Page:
We Asked A Travel Agent For The Tea On The Cheapest Places To Visit
Stretch that dollar.
The uni lifestyle allows us plenty of opportunity to travel the globe throughout our studies. But the uni lifestyle also isn’t a very wealthy one, meaning we need to be careful how we spend our money on holidays.
When you add up the cost of flights, accommodation, meals, attractions, shopping and some “just in case” cash, it can leave a pretty hefty dent in your bank account. And the further you go from home, often the more expensive it can get.
While we would all love an exotic and lavish getaway, unfortunately there are some places in the world we just don’t have the funds to visit. We spoke to travel agent Laurice Burke from Helloworld Travel to get an insight on some budget-friendly travel destinations.
Bali is a classic Aussie holiday destination and one of the main reasons why is because of how cheap it is.
“There are so many different areas to stay in Bali and in all of it you can find very reasonable accommodation,” she says. “So there’s no need to only stay in the mainstream, touristy places.”
If you don’t feel like being surrounded by other Australians during your trip, Laurice suggests venturing into the highlands. “Abud is a great mountainous area to visit. There’s lots of culture there, as well as a cool monkey sanctuary.”
Another one of Laurice’s top picks is Thailand. “It’s really easy to navigate around yourself and save some cash,” she says. “You can just hire a little tuk tuk without having to fork out for a full-on tour.”
Laurice’s top tip is to do some research on little unknown islands and spend a day or two exploring. “If you’re at one of the beach places like Koh Samui or Phuket, there are islands nearby that you can spend the night at and they are pretty inexpensive.”
If you haven’t guessed it by now, Asia is a pretty cheap place for Aussies to travel. Vietnam has got something for everyone that everyone can afford.
“General transport around Vietnam is very inexpensive, but another fun and cheap way to get around is by bike,” says Laurice. “There’s plenty to see, even super educational museums are cheap as chips.”
But if you want the best Vietnam experience, Laurice says you gotta hang with the locals. “Get to know the locals that operate shops during the day and turn those shops into bars at night,” she recommends. “The beer is cheap and it’s a great atmosphere.”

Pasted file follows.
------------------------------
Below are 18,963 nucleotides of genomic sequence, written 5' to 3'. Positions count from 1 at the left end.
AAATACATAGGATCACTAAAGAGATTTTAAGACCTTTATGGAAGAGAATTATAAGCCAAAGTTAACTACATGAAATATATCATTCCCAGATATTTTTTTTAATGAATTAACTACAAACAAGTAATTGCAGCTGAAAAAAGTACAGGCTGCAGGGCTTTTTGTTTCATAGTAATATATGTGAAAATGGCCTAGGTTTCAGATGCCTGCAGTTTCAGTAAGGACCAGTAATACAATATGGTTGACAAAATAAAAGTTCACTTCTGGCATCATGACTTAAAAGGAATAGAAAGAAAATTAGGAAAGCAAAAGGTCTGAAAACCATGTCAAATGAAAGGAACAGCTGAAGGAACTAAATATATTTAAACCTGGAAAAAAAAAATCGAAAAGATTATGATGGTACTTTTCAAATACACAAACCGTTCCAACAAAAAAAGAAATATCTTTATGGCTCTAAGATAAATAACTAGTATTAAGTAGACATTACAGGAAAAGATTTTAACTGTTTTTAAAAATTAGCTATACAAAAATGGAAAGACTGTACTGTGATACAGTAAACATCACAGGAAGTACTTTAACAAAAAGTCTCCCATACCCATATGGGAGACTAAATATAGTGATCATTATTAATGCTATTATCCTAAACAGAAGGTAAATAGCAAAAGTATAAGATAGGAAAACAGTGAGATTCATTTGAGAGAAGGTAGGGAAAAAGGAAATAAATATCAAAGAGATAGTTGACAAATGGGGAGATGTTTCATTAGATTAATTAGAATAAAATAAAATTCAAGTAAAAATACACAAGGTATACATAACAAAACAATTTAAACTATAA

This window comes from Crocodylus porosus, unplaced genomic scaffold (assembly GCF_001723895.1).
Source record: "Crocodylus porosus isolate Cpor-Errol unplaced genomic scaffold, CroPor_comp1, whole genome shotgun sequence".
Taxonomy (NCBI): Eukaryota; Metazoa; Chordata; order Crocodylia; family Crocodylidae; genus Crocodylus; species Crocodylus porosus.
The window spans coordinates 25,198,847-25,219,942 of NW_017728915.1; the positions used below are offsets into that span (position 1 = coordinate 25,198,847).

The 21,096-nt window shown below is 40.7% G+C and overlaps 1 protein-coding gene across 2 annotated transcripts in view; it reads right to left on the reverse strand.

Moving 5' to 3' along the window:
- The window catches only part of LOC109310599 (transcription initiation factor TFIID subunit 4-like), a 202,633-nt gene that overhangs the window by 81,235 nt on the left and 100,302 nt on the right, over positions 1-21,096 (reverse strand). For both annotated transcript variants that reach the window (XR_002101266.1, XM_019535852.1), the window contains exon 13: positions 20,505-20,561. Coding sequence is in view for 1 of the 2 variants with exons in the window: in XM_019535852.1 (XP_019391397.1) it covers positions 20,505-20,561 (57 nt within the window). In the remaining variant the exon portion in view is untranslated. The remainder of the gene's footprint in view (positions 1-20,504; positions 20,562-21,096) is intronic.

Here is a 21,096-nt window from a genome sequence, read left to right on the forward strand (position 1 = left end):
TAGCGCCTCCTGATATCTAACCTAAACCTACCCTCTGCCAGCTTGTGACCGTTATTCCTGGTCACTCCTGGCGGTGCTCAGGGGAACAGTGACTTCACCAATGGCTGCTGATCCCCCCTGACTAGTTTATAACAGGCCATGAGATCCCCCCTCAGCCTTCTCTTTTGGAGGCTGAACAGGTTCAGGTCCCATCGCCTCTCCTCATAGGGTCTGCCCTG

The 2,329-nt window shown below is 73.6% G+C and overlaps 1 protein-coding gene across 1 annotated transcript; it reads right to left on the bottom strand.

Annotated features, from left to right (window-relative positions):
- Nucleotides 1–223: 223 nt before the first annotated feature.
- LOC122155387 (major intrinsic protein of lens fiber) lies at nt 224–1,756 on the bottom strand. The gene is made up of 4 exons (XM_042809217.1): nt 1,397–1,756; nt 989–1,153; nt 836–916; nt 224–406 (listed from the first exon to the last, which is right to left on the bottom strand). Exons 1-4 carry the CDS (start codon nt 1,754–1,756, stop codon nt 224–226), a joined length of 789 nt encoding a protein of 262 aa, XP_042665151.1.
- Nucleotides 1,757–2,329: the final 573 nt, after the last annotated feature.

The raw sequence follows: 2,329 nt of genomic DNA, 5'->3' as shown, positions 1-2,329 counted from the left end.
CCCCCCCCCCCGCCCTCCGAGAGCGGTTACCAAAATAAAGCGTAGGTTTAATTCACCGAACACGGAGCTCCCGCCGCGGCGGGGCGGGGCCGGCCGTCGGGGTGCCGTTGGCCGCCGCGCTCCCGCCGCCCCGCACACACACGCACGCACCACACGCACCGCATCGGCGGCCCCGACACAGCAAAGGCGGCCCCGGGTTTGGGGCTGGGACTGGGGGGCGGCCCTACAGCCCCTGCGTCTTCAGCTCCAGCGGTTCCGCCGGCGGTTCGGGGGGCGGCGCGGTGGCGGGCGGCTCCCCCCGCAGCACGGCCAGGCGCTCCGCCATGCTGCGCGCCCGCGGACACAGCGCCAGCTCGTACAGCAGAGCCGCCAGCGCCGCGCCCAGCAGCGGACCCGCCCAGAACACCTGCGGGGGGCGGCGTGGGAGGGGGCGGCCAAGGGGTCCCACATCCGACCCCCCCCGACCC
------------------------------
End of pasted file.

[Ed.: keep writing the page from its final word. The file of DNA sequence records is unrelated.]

While cruises are stereotypically for those well out of the 20-something age group, they’re actually a really affordable way to travel. You don’t have to unpack every time you get to a new destination, there are loads of activities on board, not to mention the copious amounts of food.
“Cruises are great value because most of your meals are included, so you only really have to budget for drinks and any extra shore activities you might want to do,” Laurice explained.
The price for a cruise depends on both the duration of the trip and the kind of vessel you travel on. “Seven-night cruises out of Australia to somewhere in the South Pacific are generally the cheaper options,” Laurice said. “But it’s still worth doing your research.”
Laurice’s rule of thumb is that the closer you stay to Australia, the cheaper your holiday generally will be. If you’re still wanting an adventure that takes you to the other side of the globe, she says a group tour is the best way to get the most bang for your buck.
“Something like a Topdeck or G Adventures tour are priced to suit budget-conscious people and they include a lot of extras,” Laurice says. “They’ll have city tours, cheaper accommodation, food or drink deals, and a tour director or guide with you the whole trip to help you out.”
We get so caught up trying to explore the rest of the world that it’s easy to forget that we also live in a pretty damn beautiful country as well. Laurice says the key to seeing more of Australia for as little cash as possible is to pick the right time of year.
“If you go up north in winter, like to Cairns for example, their rates are often higher because lots of people from down south head up during that time,” she explained. “But if you go during the “rainy season” in January/February, you’ll be paying off peak rates.”